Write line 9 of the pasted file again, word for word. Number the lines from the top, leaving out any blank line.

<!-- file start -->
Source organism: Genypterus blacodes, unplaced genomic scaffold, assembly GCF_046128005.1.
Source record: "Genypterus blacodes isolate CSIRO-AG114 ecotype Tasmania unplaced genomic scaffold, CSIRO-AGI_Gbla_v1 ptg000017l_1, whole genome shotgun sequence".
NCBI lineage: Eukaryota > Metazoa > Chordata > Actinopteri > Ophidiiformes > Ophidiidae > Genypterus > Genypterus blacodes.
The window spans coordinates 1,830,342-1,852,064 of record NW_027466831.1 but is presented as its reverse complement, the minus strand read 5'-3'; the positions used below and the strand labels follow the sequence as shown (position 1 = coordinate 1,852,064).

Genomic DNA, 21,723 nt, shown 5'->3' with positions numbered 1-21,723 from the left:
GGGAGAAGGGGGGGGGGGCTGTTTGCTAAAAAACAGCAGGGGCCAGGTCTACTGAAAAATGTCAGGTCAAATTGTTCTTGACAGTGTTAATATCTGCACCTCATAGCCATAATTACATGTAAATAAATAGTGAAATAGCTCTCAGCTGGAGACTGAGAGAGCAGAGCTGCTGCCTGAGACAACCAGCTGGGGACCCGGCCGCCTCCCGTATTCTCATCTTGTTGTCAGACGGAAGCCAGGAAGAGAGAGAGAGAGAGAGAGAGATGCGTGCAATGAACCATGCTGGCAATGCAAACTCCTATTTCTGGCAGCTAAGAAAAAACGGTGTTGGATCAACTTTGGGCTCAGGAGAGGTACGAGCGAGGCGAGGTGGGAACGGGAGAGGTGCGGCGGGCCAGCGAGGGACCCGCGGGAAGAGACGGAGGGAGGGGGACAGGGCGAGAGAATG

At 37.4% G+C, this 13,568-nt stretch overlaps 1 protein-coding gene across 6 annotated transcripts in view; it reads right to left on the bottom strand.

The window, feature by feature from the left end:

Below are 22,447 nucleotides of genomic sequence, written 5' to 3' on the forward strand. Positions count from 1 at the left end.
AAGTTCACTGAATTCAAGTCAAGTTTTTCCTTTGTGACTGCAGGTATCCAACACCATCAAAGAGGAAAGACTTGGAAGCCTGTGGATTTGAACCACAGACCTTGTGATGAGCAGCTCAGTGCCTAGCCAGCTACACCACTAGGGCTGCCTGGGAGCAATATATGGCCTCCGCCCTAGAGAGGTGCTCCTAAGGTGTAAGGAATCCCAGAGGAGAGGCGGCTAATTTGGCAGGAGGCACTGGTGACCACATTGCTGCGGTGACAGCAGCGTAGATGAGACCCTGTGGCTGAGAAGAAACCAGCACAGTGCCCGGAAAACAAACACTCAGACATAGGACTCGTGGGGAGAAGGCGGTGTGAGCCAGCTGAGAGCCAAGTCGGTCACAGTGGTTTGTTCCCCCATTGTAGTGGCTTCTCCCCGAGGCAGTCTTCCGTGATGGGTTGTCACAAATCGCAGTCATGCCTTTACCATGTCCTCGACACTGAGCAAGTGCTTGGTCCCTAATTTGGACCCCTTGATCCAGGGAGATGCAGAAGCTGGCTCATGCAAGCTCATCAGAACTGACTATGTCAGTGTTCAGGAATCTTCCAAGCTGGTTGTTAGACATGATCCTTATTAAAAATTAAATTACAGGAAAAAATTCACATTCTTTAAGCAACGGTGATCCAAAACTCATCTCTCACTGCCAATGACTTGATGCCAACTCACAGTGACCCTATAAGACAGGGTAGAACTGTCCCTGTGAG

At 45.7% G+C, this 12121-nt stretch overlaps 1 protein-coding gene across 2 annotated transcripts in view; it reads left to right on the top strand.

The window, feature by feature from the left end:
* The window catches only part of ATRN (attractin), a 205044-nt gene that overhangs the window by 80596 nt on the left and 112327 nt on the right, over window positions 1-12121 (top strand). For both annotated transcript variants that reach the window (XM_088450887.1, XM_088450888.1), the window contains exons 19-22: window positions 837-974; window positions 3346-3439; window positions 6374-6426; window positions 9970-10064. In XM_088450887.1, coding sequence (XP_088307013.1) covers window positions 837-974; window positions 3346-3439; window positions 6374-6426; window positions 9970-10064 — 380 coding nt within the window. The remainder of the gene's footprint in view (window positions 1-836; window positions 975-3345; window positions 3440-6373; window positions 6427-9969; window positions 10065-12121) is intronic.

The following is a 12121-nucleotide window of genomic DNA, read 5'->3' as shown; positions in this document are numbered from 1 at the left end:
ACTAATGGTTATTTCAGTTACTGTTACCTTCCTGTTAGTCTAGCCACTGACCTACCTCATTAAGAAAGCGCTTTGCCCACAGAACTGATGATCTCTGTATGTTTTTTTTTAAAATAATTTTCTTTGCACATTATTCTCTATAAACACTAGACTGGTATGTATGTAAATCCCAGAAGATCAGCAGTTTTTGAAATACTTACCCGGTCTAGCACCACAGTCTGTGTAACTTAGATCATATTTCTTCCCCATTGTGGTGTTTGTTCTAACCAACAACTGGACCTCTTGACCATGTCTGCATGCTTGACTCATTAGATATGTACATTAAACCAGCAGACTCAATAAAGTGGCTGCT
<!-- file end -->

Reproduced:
Below are 22,447 nucleotides of genomic sequence, written 5' to 3' on the forward strand. Positions count from 1 at the left end.